There’s just something about the Sorel Joan of Arctic ($210) that makes you hope for a blizzard. The waterproof suede upper provides protection as you march through snowdrifts, the seam-sealed waterproof lower keeps you dry even in the wettest conditions, and the faux fur trim adds a fun bit of flair. At times they can feel heavy on your feet, but it’s a worthy trade-off for sturdy, stylish snow boots.
And if you do get a pair, remember the tabs on the sides are not meant for pulling the boot on, but for removing the liner to clean. Save yourself tears over busted boots and avoid yanking on the tabs. Instead, place the boot on solid ground, loosen the laces as needed, and use your body weight to help slide your foot in. Now you’re ready for a winter wonderland.
Warmest Winter Boots
Whether spending hours around the ice-fishing hole, trekking miles across Antarctica, or simply desiring extra-toasty feet while shoveling the driveway, these are some of the best, super-warm women’s winter boots.
This boot is ready for the most extreme conditions. If you hate the feeling of clomping around in boots, look elsewhere. These big ol’ boots ($180) are large and in charge. But what they lack in sleek design they make up for in warmth and comfort.
The knee-high fit keeps snow out, and the rubber outsole keeps feet dry in even the sloppiest of conditions. Most of all, this boot is designed to keep warmth in.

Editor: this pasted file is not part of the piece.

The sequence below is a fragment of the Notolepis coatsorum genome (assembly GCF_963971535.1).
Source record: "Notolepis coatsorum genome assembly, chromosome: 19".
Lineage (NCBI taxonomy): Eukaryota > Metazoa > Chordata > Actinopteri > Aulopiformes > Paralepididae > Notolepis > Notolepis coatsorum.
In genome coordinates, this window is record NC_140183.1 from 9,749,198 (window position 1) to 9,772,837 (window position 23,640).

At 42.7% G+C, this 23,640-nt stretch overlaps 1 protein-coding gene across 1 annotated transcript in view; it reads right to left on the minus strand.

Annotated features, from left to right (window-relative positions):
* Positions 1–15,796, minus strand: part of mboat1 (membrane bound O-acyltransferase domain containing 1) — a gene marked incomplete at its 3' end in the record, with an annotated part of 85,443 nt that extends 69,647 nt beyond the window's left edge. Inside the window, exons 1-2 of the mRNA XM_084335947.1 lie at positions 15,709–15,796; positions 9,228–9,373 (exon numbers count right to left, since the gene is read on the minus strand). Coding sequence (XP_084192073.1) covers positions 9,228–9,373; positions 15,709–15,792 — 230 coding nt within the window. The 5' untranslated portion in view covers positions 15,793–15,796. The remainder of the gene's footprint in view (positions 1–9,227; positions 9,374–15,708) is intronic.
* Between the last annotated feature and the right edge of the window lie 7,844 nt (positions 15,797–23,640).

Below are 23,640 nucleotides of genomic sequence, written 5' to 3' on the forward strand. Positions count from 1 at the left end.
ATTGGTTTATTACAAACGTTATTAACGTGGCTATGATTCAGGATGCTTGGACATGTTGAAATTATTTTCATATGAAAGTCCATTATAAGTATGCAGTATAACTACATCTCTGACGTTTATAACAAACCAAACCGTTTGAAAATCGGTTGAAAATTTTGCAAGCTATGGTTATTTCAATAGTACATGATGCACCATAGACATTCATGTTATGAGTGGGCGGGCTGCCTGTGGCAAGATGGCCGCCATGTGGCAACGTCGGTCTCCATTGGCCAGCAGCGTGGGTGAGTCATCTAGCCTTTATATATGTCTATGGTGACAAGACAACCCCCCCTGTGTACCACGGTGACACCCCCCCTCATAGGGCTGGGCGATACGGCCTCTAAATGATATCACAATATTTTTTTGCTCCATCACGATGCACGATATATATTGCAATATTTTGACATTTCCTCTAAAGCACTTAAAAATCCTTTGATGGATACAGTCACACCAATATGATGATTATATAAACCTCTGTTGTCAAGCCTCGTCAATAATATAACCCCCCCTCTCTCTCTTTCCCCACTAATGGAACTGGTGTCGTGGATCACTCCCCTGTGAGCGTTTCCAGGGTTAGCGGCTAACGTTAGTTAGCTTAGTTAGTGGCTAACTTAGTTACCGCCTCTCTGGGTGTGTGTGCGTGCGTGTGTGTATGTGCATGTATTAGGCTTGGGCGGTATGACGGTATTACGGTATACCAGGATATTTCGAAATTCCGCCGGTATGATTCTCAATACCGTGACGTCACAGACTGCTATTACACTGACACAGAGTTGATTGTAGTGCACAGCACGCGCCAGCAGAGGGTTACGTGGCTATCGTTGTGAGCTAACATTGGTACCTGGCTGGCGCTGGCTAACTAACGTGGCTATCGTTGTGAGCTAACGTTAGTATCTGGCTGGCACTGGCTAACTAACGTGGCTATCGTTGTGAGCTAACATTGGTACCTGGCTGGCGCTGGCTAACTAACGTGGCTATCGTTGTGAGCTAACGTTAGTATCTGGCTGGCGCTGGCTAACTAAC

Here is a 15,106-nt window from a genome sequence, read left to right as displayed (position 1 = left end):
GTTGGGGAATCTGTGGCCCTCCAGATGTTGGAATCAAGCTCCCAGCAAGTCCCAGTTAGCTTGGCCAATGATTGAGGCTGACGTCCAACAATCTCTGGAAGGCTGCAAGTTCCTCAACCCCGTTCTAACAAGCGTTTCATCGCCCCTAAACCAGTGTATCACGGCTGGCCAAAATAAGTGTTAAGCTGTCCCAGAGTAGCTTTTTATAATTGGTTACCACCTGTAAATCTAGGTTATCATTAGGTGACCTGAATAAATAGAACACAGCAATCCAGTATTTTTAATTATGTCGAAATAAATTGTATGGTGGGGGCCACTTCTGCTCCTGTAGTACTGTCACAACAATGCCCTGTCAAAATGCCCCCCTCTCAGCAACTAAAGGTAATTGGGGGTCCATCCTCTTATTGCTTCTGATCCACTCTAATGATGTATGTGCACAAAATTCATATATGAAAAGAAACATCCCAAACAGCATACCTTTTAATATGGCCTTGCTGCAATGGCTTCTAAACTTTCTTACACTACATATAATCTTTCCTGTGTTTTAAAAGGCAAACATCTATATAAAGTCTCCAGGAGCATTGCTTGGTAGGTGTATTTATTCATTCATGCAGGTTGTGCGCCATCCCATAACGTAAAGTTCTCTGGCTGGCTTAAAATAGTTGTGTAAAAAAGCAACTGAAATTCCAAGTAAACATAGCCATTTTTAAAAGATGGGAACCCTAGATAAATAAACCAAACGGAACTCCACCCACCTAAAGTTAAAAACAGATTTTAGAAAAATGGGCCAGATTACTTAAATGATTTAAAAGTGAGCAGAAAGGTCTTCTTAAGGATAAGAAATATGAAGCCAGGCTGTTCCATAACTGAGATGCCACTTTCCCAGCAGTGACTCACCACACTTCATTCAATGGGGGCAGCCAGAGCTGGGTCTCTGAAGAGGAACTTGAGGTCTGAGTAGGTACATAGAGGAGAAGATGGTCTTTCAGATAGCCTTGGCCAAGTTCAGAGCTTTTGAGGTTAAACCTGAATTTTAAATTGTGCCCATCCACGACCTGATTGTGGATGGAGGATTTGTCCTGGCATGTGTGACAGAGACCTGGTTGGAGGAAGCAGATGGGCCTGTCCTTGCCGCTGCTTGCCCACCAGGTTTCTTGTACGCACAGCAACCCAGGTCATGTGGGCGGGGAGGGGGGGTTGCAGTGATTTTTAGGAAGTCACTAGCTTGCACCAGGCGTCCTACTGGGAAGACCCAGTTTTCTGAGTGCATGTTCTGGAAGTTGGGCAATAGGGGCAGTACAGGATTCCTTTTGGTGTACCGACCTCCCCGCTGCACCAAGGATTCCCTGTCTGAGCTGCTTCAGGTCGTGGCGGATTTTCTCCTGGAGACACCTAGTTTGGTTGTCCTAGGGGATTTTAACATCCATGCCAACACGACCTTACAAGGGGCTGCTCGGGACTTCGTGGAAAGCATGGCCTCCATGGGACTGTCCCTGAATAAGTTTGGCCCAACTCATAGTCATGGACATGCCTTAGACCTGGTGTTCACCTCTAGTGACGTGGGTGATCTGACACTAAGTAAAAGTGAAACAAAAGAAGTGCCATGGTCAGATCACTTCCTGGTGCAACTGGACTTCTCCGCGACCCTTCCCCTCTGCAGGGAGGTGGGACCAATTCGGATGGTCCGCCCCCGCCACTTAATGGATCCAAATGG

With a thick felt liner, a removable 13mm insole, and Omni-Heat reflective lining, they come with a comfort rating of -100 degrees F. Depending on your preferred sock thickness, go up a half or whole size for a comfortable fit.
These beasts have a comfort rating of -148 degrees F. Yes, you read that right: -148. Part of the Arctic line, they’re designed for extreme conditions. Totally waterproof and complete with a seven-layer inner boot system, these snow boots ($169) are ready for your next extreme winter adventure.
The cinchable top keeps snow out, and they provide plenty of traction in slippery conditions. They’re not light or sleek, but they are warm. If cold feet are your problem, these could be the answer you’ve been looking for. They run small, so we recommend sizing up.
Stylish Winter Boots
Gone are the days when you had to choose between functional and fashionable winter boots. Thanks to the convergence of technical performance and designer style, it’s possible to pick a boot that works hard and looks good doing it. From tall boots to ultralight, packable boots, we’ve found the best styles that will still keep you warm, dry, and happy.
A great pair of leather boots will last for years. And these are excellent. The full-grain leather is strong yet supple and can be polished should the boots get scuffed.
And ECCO’s “freedom fit” means a roomier toebox — so no more squished toes. We were impressed that they were comfortable straight out of the box. I’ve walked through giant puddles, navigated snowy streets, and trekked through various cities in these. Through it all, they’ve kept my feet dry and comfortable.